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The Fire of 1910

At 7:30 on the morning of March 24, 1910, a fire started in one of the buildings located near the heart of Mt. Hope. The fire quickly raged out of control and within four hours, practically every structure in town between the (present-day) Christian Church to the banks of Sugar Creek was destroyed.

The account published in the March 31, 1910 edition of the Raleigh Register reported that the fire started in a saloon owned by two persons named Lewis and Hank. Various other accounts of the fire written during the 1960's have named various other buildings as the starting point of the fire. Several historic sources claim that a gasoline stove being used in an apartment was the source that started the fire. Most likely, the reference is meant to be to a kerosene stove. But while the actual origin of the fire may be now in question, all accounts agree that the flames quickly spread to adjourning buildings. Within one hour the fire had consumed nearly half a block of the closely-spaced wood-frame buildings in that section of town.

Some contemporary accounts of the fire have claimed that the no fire-fighting equipment existed during the era, but the newspaper account states that two chemical fire engines from Macdonald, one from Glen Jean and another from Kilsyth were rushed to the scene of the fire. But despite their best efforts, with the flames of the fire being fanned by a high wind blowing in a north-easterly direction, the fire fighters and their equipment proved to be no match for the blaze. Soon an entire block of the downtown section was engulfed in flames.

As word of the seriousness of the fire spread over the C&O Railway's telegraph wires and via word of mouth, officials of the six mining companies that surrounded the town closed down their mines and sent their workers to help battle the blaze. But even with a multitude of people, numbering several hundred battling the inferno, the fire continued to burn out of control and spread. In a desperate effort to contain the fiery blaze, four of five crews of miners experienced with explosives were called into action.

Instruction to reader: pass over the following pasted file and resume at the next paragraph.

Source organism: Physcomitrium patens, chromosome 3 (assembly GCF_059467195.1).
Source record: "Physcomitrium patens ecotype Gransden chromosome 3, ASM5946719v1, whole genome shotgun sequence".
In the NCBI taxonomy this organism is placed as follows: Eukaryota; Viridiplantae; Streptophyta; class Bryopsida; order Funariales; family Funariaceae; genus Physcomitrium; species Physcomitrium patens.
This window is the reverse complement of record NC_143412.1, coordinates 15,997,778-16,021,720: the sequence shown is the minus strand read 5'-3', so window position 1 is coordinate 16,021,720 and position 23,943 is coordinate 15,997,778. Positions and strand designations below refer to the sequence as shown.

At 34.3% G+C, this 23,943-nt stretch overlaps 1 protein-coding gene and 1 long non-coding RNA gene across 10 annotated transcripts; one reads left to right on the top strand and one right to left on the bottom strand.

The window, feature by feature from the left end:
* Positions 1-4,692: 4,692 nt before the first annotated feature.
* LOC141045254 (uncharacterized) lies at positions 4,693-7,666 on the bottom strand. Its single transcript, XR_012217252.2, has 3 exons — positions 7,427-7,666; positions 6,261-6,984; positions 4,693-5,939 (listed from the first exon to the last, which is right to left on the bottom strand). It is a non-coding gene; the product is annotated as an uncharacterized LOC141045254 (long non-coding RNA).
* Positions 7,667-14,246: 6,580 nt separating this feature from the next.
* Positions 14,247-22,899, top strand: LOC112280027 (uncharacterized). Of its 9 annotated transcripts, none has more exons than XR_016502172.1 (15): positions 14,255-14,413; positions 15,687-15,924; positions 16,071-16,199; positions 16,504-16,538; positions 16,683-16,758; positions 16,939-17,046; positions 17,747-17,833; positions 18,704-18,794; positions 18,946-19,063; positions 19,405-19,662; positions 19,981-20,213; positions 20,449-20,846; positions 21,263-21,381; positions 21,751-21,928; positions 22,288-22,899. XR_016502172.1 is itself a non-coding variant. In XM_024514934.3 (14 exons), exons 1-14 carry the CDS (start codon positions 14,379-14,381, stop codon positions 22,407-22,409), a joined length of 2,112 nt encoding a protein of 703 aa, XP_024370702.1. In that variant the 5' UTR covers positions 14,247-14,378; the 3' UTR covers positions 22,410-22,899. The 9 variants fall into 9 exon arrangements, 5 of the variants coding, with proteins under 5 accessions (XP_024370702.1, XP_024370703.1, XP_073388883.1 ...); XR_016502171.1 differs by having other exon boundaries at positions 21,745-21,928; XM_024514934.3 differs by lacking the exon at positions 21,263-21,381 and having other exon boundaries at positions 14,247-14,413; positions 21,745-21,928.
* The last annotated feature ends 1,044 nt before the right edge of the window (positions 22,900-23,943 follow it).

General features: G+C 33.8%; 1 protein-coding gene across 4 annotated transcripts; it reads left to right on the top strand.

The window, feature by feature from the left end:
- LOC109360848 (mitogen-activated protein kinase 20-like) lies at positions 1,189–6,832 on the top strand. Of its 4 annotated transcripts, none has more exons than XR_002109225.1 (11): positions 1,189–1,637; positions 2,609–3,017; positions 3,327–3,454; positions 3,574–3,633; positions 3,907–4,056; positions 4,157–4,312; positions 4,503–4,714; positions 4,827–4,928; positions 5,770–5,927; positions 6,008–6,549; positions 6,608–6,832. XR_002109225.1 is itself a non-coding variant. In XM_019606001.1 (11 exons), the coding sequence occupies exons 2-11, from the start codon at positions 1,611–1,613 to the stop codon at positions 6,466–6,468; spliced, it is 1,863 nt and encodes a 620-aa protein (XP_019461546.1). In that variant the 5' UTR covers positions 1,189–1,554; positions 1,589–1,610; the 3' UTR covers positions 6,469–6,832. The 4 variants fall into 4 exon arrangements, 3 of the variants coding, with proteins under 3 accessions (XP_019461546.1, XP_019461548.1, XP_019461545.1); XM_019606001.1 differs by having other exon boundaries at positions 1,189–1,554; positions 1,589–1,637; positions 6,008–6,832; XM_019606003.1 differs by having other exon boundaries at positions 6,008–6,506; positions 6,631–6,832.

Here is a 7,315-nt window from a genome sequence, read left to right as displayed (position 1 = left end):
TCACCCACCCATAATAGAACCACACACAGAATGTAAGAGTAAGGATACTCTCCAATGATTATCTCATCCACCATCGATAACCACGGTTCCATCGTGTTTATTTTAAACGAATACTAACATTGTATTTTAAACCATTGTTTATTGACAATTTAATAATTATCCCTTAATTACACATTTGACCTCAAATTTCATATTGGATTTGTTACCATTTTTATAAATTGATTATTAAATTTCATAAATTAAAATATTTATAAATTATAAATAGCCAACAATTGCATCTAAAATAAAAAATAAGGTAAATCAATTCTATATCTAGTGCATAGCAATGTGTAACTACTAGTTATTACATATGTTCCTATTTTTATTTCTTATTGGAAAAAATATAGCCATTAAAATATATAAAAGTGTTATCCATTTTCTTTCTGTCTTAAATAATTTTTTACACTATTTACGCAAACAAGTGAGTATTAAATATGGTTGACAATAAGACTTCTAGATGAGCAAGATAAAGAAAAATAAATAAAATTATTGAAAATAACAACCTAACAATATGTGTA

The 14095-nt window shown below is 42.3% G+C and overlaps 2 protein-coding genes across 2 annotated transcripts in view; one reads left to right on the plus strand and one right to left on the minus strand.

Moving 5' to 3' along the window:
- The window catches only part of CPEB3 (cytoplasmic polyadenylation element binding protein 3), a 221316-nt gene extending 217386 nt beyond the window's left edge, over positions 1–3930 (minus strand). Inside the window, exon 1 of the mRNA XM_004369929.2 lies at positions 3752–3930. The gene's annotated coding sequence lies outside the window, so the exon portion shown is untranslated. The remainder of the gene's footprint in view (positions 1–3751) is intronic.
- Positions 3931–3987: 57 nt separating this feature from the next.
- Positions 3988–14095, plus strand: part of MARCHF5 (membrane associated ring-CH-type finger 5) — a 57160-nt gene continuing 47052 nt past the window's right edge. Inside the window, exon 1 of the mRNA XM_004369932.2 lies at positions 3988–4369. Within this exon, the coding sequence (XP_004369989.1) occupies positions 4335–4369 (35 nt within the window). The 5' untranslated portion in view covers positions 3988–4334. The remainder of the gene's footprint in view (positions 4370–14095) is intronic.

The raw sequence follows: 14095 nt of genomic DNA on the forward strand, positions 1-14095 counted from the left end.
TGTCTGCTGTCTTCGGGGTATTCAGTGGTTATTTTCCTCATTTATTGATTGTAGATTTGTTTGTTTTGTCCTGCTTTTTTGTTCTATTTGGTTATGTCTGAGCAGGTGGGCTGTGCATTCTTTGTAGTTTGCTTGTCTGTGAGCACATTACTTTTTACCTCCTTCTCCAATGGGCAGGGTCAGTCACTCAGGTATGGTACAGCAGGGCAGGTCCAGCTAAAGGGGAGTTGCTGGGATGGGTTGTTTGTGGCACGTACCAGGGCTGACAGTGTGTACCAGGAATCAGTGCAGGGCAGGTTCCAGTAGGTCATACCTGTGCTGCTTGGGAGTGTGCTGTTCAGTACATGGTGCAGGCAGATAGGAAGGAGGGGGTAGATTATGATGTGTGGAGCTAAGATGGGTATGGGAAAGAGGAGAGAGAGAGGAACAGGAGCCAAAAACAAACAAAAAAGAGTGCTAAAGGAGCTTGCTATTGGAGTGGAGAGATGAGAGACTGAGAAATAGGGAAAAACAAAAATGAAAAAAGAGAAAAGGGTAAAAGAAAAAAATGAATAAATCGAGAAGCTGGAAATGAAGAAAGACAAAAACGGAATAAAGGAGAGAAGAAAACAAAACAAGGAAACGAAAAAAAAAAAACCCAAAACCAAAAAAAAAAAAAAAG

The fire-fighting crews dynamited a saloon, a business and a house in an effort to stop the path of the fire. However, the wind caused to fire to swing around the dynamited area, where it then caught the town's main business section on fire. Some reports have claimed that the fire was spread due to the action of blowing up these structures, as pieces of the burning buildings was blown onto the roofs of other buildings. Newspaper accounts wrote that as the fire spread some panic ensued, noting that many women were hysterical and some people had to be forcibly restrained to keep them from rushing into their burning businesses or homes in a vain attempt to rescue their belongings or merchandise. Some citizens threw their belongings into the street only to find that minutes later the intense heat of the spreading fire prevented anyone from retrieving their possessions. The mounds of items thrown into the streets quickly caught fire making matters even worse.

But some belongings and items were saved. The New River Company sent 25 teams and wagons to help rescue what belongings and merchandise could be saved from the buildings and homes in the path of the fire. The cash and records of the Bank of Mt. Hope was saved and moved to the New River Company's vault in its company store in Macdonald. Some witnesses to the fire recalled seeing saloon owners in town rolling their kegs of whisky and beer down Main Street and into Sugar Creek in an attempt to save some of their valuable merchandise. Undoubtedly, that tiny creek must have been filled to capacity, as there were reported to be eight saloons doing business in Mt. Hope at the time of the fire.

By 11:30 in the morning the fire was out, but most of the town had been destroyed. Within a short period of time practically every structure between the (present-day) Christian Church to banks of Sugar Creek had been destroyed. The two largest structures in town, the Fisher Hotel and the Mount Hope High School, were the last structures to be consumed by the fire. A total of forty business places and one hundred and fifty homes had been ravished by the flames of the fire. Only a few houses, a small number of businesses and one church (the present-day Christian Church) were saved. The Sugar Creek company store building located near the present site of the Mt. Hope library building also was saved. The burned-out shell of the three-story stone building (shown in the photo at the top of this page) located in the center of town would later be rebuilt, and within a few years, become home to the First National Bank.

The vintage photo above reveals the devastation of the town's downtown section. The present-day Christian Church, shown in the foreground, was one of the very few structures not completely consumed by the fire.


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